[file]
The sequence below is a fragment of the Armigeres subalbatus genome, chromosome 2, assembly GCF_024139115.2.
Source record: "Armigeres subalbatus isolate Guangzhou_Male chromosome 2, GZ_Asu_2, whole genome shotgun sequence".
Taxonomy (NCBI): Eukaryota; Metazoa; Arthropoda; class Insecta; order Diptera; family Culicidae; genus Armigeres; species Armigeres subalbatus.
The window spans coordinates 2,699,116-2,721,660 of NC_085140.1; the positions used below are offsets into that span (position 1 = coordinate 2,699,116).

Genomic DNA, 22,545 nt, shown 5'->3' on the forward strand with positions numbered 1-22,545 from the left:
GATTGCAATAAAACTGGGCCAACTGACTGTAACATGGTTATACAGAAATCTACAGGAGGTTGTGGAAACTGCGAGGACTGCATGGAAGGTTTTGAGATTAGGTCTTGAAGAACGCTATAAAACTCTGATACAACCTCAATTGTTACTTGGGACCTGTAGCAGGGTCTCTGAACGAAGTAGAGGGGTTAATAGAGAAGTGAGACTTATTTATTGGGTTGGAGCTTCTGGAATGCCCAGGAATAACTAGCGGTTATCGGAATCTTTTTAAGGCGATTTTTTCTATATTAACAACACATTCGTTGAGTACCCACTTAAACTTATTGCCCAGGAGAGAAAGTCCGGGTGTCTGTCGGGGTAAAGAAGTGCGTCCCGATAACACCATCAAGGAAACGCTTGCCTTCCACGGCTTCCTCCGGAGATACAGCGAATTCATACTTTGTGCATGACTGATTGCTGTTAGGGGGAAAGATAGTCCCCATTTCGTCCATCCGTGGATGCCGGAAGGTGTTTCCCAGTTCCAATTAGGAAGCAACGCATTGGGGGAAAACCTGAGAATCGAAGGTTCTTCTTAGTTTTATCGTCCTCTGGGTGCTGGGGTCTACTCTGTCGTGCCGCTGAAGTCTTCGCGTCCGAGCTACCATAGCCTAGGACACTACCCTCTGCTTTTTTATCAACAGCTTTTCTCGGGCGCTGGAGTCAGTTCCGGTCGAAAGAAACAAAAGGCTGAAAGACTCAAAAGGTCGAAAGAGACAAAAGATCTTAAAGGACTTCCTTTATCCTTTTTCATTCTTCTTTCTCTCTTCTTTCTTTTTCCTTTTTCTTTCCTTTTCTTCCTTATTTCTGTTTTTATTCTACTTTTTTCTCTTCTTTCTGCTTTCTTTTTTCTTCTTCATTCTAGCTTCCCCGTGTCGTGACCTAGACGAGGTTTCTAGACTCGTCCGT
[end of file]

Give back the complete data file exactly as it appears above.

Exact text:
The sequence below is a fragment of the Armigeres subalbatus genome, chromosome 2, assembly GCF_024139115.2.
Source record: "Armigeres subalbatus isolate Guangzhou_Male chromosome 2, GZ_Asu_2, whole genome shotgun sequence".
Taxonomy (NCBI): Eukaryota; Metazoa; Arthropoda; class Insecta; order Diptera; family Culicidae; genus Armigeres; species Armigeres subalbatus.
The window spans coordinates 2,699,116-2,721,660 of NC_085140.1; the positions used below are offsets into that span (position 1 = coordinate 2,699,116).

Genomic DNA, 22,545 nt, shown 5'->3' on the forward strand with positions numbered 1-22,545 from the left:
GATTGCAATAAAACTGGGCCAACTGACTGTAACATGGTTATACAGAAATCTACAGGAGGTTGTGGAAACTGCGAGGACTGCATGGAAGGTTTTGAGATTAGGTCTTGAAGAACGCTATAAAACTCTGATACAACCTCAATTGTTACTTGGGACCTGTAGCAGGGTCTCTGAACGAAGTAGAGGGGTTAATAGAGAAGTGAGACTTATTTATTGGGTTGGAGCTTCTGGAATGCCCAGGAATAACTAGCGGTTATCGGAATCTTTTTAAGGCGATTTTTTCTATATTAACAACACATTCGTTGAGTACCCACTTAAACTTATTGCCCAGGAGAGAAAGTCCGGGTGTCTGTCGGGGTAAAGAAGTGCGTCCCGATAACACCATCAAGGAAACGCTTGCCTTCCACGGCTTCCTCCGGAGATACAGCGAATTCATACTTTGTGCATGACTGATTGCTGTTAGGGGGAAAGATAGTCCCCATTTCGTCCATCCGTGGATGCCGGAAGGTGTTTCCCAGTTCCAATTAGGAAGCAACGCATTGGGGGAAAACCTGAGAATCGAAGGTTCTTCTTAGTTTTATCGTCCTCTGGGTGCTGGGGTCTACTCTGTCGTGCCGCTGAAGTCTTCGCGTCCGAGCTACCATAGCCTAGGACACTACCCTCTGCTTTTTTATCAACAGCTTTTCTCGGGCGCTGGAGTCAGTTCCGGTCGAAAGAAACAAAAGGCTGAAAGACTCAAAAGGTCGAAAGAGACAAAAGATCTTAAAGGACTTCCTTTATCCTTTTTCATTCTTCTTTCTCTCTTCTTTCTTTTTCCTTTTTCTTTCCTTTTCTTCCTTATTTCTGTTTTTATTCTACTTTTTTCTCTTCTTTCTGCTTTCTTTTTTCTTCTTCATTCTAGCTTCCCCGTGTCGTGACCTAGACGAGGTTTCTAGACTCGTCCGT